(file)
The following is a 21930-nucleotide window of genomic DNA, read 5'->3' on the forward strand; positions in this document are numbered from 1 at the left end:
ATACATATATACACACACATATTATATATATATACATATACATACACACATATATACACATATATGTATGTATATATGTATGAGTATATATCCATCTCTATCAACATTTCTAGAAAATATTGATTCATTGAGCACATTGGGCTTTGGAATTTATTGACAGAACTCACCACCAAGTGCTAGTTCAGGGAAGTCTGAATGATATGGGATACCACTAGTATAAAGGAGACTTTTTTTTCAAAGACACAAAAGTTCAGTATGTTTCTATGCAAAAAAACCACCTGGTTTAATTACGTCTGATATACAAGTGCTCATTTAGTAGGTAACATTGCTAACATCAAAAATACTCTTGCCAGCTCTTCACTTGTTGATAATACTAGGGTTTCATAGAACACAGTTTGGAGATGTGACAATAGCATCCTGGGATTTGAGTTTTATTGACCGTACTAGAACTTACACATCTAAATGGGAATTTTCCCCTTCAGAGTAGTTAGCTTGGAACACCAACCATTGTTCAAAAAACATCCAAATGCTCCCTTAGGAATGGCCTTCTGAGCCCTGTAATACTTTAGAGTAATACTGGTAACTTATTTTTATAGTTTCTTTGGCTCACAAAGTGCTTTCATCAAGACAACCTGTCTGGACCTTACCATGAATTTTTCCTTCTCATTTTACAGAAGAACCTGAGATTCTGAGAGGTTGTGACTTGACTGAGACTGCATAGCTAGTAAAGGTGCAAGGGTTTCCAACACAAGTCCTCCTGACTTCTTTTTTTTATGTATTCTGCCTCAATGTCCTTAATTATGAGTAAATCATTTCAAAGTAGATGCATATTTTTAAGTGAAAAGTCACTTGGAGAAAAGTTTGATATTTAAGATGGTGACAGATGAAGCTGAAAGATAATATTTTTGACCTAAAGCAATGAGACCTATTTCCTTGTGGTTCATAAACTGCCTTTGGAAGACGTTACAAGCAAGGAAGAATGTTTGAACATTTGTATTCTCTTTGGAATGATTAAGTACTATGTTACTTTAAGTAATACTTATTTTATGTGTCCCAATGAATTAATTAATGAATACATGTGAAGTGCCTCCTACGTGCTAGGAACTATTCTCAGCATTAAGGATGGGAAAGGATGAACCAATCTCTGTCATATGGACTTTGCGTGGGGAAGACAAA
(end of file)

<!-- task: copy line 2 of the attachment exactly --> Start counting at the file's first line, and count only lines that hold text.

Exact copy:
ATACATATATACACACACATATTATATATATATACATATACATACACACATATATACACATATATGTATGTATATATGTATGAGTATATATCCATCTCTATCAACATTTCTAGAAAATATTGATTCATTGAGCACATTGGGCTTTGGAATTTATTGACAGAACTCACCACCAAGTGCTAGTTCAGGGAAGTCTGAATGATATGGGATACCACTAGTATAAAGGAGACTTTTTTTTCAAAGACACAAAAGTTCAGTATGTTTCTATGCAAAAAAACCACCTGGTTTAATTACGTCTGATATACAAGTGCTCATTTAGTAGGTAACATTGCTAACATCAAAAATACTCTTGCCAGCTCTTCACTTGTTGATAATACTAGGGTTTCATAGAACACAGTTTGGAGATGTGACAATAGCATCCTGGGATTTGAGTTTTATTGACCGTACTAGAACTTACACATCTAAATGGGAATTTTCCCCTTCAGAGTAGTTAGCTTGGAACACCAACCATTGTTCAAAAAACATCCAAATGCTCCCTTAGGAATGGCCTTCTGAGCCCTGTAATACTTTAGAGTAATACTGGTAACTTATTTTTATAGTTTCTTTGGCTCACAAAGTGCTTTCATCAAGACAACCTGTCTGGACCTTACCATGAATTTTTCCTTCTCATTTTACAGAAGAACCTGAGATTCTGAGAGGTTGTGACTTGACTGAGACTGCATAGCTAGTAAAGGTGCAAGGGTTTCCAACACAAGTCCTCCTGACTTCTTTTTTTTATGTATTCTGCCTCAATGTCCTTAATTATGAGTAAATCATTTCAAAGTAGATGCATATTTTTAAGTGAAAAGTCACTTGGAGAAAAGTTTGATATTTAAGATGGTGACAGATGAAGCTGAAAGATAATATTTTTGACCTAAAGCAATGAGACCTATTTCCTTGTGGTTCATAAACTGCCTTTGGAAGACGTTACAAGCAAGGAAGAATGTTTGAACATTTGTATTCTCTTTGGAATGATTAAGTACTATGTTACTTTAAGTAATACTTATTTTATGTGTCCCAATGAATTAATTAATGAATACATGTGAAGTGCCTCCTACGTGCTAGGAACTATTCTCAGCATTAAGGATGGGAAAGGATGAACCAATCTCTGTCATATGGACTTTGCGTGGGGAAGACAAA